Scientists have been studying the idea of using the plentiful and salty seawater as an electrolyte for batteries since saline solution is an excellent conductor of electricity. Recently, a team of researchers working at the University of Central Florida (UCF) in the US has developed a new rechargeable zinc-ion battery that uses seawater as the electrolyte. Unlike the electrolytes in the mainstream rechargeable batteries, seawater has the advantage of being non-flammable and non-toxic.
Presently, the most popular type of rechargeable battery is lithium-ion battery. It has been responsible for the rapid technological advancements in consumer electronics, electric vehicles, and grid energy storage. Lithium-ion batteries meet the requirement of being compact in form factor and light in weight. In terms of performance, they have a high energy density, a short charging cycle, and a fast response time.
On the other hand, lithium-ion batteries have obvious drawbacks despite the convenience that they bring to people’s daily lives. Their component materials are metals that are very difficult to obtain. For instance, many lithium and cobalt mines have poor track records on labor rights and environmental protection. Lithium-ion batteries also have some inherent design flaws. Their electrolytes contain an organic solvent that is highly flammable. Moreover, their electrodes are susceptible to combustible reactions under specific conditions such as physical stress and high temperature. Reports of fires caused by malfunctioning or damaged batteries make lithium-ion batteries a potential safety hazard that is hard to ignore.
As mentioned above, the electrolyte of conventional rechargeable batteries include an organic solvent that is both highly toxic and highly reactive. Hence, used lithium-ion batteries that are carelessly discarded like common trash constitute a serious source of pollution. With the intention of providing a better alternative to the existing technologies for rechargeable batteries, the team at UCF proposes seawater as a safe and low-cost electrolyte.
A salt water battery is not a new and radical concept. In 2017, the Ulsan National Institute of Science and Technology in South Korea announced that it and local power company had developed a seawater battery. In 2019, IBM announced that it and Mercedes-Benz had jointly patented three special materials that can be used to make rechargeable batteries and are composed of minerals harvested from the ocean. At that time, IBM boasted that a battery that is composed of the special materials has a power density of more than 10,000 watts per liter and an energy density of 800 watt-hours per liter. It can also reach 80% charge within five minutes. The special materials do not contain the rare metals found in lithium-ion batteries.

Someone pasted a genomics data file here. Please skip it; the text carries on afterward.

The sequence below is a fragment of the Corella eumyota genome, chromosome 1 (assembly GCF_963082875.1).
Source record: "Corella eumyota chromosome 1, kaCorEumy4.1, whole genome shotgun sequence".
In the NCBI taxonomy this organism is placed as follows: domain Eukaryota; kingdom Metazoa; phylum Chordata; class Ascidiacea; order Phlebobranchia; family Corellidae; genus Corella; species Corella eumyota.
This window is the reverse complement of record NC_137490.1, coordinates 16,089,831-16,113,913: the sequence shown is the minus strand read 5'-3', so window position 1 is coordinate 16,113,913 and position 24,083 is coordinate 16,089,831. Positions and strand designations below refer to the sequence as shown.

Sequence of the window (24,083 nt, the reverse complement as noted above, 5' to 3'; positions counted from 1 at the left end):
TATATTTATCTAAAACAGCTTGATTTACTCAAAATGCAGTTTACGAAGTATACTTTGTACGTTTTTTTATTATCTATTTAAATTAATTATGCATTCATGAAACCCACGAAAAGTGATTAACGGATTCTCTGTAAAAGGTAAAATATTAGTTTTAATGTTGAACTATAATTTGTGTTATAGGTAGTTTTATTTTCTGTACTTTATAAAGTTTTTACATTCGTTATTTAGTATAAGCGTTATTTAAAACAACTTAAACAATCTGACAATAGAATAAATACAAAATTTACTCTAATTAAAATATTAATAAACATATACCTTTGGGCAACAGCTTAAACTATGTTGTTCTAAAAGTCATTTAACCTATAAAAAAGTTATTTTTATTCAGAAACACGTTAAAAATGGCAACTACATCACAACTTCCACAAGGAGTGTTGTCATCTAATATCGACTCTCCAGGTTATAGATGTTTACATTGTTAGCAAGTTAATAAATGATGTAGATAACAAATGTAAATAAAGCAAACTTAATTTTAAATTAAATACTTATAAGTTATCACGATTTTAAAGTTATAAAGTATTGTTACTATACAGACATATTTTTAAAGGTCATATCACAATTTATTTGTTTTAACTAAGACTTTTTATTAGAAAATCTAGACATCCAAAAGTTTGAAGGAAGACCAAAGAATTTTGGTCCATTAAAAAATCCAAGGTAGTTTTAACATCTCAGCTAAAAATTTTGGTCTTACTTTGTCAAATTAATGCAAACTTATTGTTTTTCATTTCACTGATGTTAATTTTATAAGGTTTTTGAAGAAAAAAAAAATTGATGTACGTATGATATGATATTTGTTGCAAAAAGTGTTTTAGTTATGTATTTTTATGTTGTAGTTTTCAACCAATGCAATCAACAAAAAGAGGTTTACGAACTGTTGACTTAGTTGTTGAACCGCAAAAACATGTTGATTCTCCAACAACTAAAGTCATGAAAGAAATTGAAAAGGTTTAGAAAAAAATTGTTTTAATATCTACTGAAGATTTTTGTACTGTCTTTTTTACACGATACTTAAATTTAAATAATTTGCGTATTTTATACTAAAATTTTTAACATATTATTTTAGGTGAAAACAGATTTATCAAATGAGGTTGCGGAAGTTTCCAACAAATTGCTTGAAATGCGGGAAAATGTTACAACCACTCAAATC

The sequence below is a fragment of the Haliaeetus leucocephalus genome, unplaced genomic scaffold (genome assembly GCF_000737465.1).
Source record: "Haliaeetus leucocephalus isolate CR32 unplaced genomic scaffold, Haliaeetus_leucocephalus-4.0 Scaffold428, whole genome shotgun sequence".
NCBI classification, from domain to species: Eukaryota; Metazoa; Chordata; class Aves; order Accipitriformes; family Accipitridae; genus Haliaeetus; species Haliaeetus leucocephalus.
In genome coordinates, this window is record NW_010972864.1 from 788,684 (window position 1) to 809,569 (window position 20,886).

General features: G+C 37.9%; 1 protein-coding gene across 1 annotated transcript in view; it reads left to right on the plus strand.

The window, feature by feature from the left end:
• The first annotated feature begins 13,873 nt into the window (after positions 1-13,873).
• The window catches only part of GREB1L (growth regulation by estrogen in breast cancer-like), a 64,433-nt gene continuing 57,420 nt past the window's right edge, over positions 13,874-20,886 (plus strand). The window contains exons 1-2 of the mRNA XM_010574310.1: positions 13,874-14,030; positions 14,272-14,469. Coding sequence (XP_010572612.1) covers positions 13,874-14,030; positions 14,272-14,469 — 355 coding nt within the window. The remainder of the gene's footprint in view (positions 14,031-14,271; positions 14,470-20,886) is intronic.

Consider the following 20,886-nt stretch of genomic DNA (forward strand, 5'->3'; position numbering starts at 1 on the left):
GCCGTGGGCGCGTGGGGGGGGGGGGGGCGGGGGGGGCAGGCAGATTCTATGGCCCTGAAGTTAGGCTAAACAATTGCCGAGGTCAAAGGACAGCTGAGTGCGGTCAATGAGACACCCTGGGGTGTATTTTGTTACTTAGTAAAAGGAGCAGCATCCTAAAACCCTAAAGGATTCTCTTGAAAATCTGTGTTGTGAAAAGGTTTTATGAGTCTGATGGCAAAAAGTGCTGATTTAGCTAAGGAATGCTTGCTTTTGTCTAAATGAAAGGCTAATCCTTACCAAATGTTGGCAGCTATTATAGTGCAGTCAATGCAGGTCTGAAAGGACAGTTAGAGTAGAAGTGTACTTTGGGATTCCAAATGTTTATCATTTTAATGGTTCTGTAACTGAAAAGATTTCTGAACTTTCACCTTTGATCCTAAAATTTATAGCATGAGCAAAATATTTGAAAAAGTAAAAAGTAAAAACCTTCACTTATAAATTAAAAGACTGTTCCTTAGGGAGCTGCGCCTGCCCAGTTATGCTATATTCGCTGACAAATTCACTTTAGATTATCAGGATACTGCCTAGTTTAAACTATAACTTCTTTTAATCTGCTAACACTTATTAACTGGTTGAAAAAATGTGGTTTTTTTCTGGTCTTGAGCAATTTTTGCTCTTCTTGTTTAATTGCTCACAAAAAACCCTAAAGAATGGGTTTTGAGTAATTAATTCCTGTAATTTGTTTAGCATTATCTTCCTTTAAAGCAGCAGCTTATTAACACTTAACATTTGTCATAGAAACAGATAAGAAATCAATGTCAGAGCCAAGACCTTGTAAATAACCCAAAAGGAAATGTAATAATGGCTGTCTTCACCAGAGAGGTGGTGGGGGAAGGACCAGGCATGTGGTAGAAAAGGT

The UCF team is working toward a similar goal. Instead of trying to improve lithium-ion batteries, the team investigates on the feasibility of a zinc-ion battery that uses salt water as the electrolyte. Zinc-ion batteries are among the several types of emerging battery technologies that have been gaining attention in the recent years. However, like lithium-ion batteries, zinc-ion batteries have the problem of dendrite growth. Dendrites are uneven crystalline deposits that are formed on the surface of the anode. These protrusions keep growing as the battery goes through more and more cycles of charging and discharging. Eventually, dendrites become large enough to pierce the separator and cause the battery to fail.
To address this problem, the UCF team first developed an anode that is coated with a “zinc-manganese nano-alloy”. This material can inhibit dendrite growth and is demonstrated to remain structurally stable after 1,000 hours of charging and discharging at a high current density of 80 millamperes per square centimeter. With this new anode, the team then assembled a zinc-ion battery with seawater as the electrolyte. The device is shown to be capable of powering a small fan. As an electrolyte, seawater can be easily recycled and will never catch fire.
Yang Yang, an assistant professor at the UCF NanoScience Technology Center, said that a structurally stable and durable 3D electrode has now become available for energy storage under harsh conditions. Yang is also one of the participants in the development of the seawater battery.
An innovative application that the team has proposed for its seawater battery is a power source for autonomous underwater vehicles. The team has also pointed out that the zinc-manganese nano-alloy can be used in batteries that do not use a water-based electrolyte. As with other newly developed technological solutions, the device born in the lab of UCF will require further study and improvements before it can enter commercialization.
(Image credit: Pixabay.)